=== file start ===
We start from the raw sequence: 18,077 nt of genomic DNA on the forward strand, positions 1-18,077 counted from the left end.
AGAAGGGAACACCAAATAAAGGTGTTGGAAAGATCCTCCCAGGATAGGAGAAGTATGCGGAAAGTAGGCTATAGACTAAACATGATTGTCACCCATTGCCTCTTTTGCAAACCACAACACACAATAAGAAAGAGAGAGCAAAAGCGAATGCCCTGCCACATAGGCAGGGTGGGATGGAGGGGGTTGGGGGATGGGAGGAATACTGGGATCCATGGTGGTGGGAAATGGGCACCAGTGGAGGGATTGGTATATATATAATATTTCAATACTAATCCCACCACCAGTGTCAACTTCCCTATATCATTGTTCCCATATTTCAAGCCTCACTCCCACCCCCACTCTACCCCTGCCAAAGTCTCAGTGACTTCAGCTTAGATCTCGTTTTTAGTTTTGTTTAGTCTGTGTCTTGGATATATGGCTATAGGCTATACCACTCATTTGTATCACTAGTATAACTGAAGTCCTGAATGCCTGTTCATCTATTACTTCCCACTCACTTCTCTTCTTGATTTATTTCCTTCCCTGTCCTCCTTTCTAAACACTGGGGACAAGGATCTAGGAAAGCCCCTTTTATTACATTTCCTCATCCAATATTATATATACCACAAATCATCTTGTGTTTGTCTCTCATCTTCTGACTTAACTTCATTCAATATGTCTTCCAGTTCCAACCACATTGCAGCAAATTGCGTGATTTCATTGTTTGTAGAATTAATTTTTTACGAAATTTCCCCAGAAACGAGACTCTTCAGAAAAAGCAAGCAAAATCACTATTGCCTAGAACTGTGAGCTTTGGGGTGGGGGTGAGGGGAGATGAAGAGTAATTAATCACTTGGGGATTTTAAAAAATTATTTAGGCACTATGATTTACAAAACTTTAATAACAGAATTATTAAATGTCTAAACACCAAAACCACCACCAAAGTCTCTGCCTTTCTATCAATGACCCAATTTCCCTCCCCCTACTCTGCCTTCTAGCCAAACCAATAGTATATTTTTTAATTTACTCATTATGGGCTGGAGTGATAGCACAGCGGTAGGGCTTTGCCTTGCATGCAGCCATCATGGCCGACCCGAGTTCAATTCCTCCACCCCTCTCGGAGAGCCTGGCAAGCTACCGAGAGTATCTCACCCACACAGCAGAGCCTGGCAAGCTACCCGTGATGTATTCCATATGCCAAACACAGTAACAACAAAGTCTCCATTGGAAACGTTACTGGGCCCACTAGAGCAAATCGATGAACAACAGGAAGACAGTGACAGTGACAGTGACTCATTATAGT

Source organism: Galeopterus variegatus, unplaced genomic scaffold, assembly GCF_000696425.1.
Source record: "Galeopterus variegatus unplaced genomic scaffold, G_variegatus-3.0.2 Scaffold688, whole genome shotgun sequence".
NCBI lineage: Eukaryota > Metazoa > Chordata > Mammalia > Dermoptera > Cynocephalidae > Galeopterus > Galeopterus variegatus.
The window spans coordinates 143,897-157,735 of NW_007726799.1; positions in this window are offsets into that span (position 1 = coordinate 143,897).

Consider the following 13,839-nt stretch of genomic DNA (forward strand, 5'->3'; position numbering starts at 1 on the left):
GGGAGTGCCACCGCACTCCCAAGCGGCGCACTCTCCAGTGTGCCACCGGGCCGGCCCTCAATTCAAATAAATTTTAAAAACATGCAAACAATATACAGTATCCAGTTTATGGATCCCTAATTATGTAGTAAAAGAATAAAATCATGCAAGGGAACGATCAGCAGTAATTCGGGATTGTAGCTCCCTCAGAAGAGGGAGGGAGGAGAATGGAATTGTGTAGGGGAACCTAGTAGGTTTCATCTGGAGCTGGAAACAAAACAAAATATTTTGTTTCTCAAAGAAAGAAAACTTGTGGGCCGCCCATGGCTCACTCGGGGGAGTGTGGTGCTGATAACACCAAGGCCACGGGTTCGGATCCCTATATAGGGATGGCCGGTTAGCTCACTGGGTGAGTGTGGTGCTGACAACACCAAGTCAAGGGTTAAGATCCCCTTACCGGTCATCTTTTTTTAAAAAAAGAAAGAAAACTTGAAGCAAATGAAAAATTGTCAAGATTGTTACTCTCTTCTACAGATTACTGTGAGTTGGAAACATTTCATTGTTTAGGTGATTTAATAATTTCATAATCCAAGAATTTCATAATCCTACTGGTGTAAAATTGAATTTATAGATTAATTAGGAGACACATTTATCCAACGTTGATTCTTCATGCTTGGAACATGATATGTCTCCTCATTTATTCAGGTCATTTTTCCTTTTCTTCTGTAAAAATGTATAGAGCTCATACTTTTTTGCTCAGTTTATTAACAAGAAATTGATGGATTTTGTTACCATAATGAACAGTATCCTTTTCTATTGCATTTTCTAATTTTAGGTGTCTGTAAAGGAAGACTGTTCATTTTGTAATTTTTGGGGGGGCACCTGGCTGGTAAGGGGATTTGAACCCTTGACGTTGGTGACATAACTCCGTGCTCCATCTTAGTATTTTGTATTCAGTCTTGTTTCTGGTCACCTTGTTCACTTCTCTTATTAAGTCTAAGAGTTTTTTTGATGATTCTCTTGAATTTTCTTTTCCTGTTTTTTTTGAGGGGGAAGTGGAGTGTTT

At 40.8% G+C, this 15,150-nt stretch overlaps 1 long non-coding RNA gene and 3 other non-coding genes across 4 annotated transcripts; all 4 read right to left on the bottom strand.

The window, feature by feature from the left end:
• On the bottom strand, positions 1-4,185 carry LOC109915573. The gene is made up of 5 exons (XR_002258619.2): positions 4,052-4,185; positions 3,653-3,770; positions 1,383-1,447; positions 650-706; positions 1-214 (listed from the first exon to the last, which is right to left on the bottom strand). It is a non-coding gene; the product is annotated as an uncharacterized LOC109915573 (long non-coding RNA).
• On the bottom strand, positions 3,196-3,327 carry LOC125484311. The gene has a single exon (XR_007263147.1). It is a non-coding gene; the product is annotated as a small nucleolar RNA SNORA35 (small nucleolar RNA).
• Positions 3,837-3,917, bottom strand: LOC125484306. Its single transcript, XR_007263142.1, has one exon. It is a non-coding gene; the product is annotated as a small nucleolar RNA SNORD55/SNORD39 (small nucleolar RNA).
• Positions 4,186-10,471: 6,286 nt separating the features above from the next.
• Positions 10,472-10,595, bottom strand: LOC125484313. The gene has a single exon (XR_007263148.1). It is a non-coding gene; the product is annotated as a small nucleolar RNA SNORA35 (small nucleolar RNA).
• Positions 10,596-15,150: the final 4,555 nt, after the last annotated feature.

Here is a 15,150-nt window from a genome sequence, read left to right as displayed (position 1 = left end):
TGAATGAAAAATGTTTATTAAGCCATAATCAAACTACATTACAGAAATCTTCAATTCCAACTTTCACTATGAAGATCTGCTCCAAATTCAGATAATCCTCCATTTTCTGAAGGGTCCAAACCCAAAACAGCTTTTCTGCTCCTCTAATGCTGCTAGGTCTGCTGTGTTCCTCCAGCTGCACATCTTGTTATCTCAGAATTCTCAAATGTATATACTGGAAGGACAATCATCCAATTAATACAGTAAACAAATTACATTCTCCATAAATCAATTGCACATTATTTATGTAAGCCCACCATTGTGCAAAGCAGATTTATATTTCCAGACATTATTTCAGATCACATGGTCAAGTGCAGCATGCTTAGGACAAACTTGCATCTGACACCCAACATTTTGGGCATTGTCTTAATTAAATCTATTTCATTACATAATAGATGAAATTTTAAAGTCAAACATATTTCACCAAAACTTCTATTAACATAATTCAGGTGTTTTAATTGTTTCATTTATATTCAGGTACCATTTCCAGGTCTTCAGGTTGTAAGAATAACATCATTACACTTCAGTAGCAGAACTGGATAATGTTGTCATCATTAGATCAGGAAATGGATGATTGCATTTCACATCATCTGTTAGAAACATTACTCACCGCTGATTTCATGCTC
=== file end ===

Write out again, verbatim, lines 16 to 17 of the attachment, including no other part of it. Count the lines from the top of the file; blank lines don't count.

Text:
• Positions 10,596-15,150: the final 4,555 nt, after the last annotated feature.

Here is a 15,150-nt window from a genome sequence, read left to right as displayed (position 1 = left end):